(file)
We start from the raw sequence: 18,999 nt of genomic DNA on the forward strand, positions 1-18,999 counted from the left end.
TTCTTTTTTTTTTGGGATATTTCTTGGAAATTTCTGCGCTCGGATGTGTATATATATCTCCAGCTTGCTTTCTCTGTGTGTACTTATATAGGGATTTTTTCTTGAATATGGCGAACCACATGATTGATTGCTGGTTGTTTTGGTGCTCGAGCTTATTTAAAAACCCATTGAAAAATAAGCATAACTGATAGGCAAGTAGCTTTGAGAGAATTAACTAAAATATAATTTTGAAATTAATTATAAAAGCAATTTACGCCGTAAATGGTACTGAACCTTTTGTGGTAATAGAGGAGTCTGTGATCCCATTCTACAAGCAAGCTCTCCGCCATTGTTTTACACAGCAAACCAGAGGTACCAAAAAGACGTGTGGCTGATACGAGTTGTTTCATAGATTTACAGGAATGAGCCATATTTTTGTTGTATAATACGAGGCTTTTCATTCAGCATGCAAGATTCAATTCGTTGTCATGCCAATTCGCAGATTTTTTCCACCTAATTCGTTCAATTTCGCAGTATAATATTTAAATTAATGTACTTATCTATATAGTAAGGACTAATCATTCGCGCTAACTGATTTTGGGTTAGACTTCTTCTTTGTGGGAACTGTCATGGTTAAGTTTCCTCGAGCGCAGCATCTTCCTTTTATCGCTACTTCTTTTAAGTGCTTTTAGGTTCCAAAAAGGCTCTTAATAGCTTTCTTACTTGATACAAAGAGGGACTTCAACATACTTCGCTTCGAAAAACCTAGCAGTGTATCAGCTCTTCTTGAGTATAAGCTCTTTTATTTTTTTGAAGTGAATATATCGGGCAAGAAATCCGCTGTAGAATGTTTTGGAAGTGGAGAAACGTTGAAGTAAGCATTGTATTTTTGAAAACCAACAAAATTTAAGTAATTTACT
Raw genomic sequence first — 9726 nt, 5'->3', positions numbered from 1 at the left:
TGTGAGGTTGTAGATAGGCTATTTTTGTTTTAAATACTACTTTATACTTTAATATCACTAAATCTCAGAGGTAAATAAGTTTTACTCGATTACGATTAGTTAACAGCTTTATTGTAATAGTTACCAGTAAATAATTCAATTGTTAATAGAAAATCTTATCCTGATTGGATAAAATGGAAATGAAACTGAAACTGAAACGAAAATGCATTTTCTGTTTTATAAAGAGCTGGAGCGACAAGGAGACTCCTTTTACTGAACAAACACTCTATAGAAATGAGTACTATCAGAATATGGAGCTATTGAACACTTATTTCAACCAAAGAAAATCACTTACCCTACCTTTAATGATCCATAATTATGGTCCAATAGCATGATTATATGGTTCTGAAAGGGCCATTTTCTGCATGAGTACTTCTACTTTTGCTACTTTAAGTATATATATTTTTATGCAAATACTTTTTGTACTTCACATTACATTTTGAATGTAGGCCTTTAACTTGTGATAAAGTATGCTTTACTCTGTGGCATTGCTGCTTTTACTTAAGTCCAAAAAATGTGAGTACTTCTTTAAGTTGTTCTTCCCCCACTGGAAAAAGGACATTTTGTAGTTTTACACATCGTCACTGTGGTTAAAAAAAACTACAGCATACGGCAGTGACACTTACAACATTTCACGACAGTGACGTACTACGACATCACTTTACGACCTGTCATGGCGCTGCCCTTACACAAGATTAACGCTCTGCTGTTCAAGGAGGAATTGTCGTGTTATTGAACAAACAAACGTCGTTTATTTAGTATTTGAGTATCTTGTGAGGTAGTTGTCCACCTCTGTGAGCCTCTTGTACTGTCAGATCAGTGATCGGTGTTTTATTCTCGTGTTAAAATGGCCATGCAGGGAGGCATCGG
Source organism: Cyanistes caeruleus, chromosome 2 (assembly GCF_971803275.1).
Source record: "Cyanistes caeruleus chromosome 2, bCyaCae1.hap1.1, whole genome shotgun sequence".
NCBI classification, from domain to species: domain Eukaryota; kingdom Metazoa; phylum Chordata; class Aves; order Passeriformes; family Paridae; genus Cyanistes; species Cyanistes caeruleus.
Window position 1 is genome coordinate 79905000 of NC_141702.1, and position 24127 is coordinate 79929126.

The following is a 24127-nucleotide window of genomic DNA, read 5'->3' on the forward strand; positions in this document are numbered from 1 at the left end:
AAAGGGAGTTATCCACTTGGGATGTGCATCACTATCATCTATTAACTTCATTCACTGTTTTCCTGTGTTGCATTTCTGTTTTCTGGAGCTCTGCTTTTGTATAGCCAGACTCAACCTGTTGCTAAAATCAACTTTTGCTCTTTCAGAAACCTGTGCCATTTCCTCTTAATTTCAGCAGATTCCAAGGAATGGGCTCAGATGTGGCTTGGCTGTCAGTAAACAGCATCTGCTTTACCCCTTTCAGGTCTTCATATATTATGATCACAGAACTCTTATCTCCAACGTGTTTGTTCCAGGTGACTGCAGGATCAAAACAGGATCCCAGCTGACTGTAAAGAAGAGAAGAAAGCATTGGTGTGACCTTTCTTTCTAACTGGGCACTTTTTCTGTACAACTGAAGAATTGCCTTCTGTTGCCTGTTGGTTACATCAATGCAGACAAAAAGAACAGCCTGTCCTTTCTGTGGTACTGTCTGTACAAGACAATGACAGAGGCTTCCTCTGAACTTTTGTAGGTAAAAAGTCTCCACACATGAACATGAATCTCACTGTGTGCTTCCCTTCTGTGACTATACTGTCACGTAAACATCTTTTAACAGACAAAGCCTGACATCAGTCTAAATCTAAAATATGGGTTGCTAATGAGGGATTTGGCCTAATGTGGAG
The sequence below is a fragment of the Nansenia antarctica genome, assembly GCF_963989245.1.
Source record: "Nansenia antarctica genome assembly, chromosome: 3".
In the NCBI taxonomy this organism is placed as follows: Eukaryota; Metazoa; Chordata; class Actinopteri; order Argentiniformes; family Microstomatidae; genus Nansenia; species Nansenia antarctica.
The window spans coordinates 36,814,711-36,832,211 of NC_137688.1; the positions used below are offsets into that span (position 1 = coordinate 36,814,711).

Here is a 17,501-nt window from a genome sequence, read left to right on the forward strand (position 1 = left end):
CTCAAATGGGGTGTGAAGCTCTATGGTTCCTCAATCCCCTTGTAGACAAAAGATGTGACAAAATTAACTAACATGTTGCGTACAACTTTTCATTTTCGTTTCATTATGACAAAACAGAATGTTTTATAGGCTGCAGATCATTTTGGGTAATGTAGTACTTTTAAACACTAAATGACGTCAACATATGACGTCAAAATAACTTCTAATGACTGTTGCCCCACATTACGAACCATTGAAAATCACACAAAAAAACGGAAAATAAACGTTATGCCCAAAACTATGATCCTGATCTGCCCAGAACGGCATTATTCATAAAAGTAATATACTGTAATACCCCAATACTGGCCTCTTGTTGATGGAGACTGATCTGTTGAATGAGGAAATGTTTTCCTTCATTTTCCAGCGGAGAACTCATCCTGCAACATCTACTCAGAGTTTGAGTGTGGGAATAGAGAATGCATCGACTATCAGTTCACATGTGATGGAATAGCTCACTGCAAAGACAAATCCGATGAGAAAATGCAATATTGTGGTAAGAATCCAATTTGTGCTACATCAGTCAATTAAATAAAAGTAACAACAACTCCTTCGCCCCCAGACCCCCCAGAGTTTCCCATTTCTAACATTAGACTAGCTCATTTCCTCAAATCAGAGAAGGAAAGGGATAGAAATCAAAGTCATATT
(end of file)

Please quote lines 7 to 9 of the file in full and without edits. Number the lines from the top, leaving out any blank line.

NCBI classification, from domain to species: domain Eukaryota; kingdom Metazoa; phylum Chordata; class Aves; order Passeriformes; family Paridae; genus Cyanistes; species Cyanistes caeruleus.
Window position 1 is genome coordinate 79905000 of NC_141702.1, and position 24127 is coordinate 79929126.

The following is a 24127-nucleotide window of genomic DNA, read 5'->3' on the forward strand; positions in this document are numbered from 1 at the left end: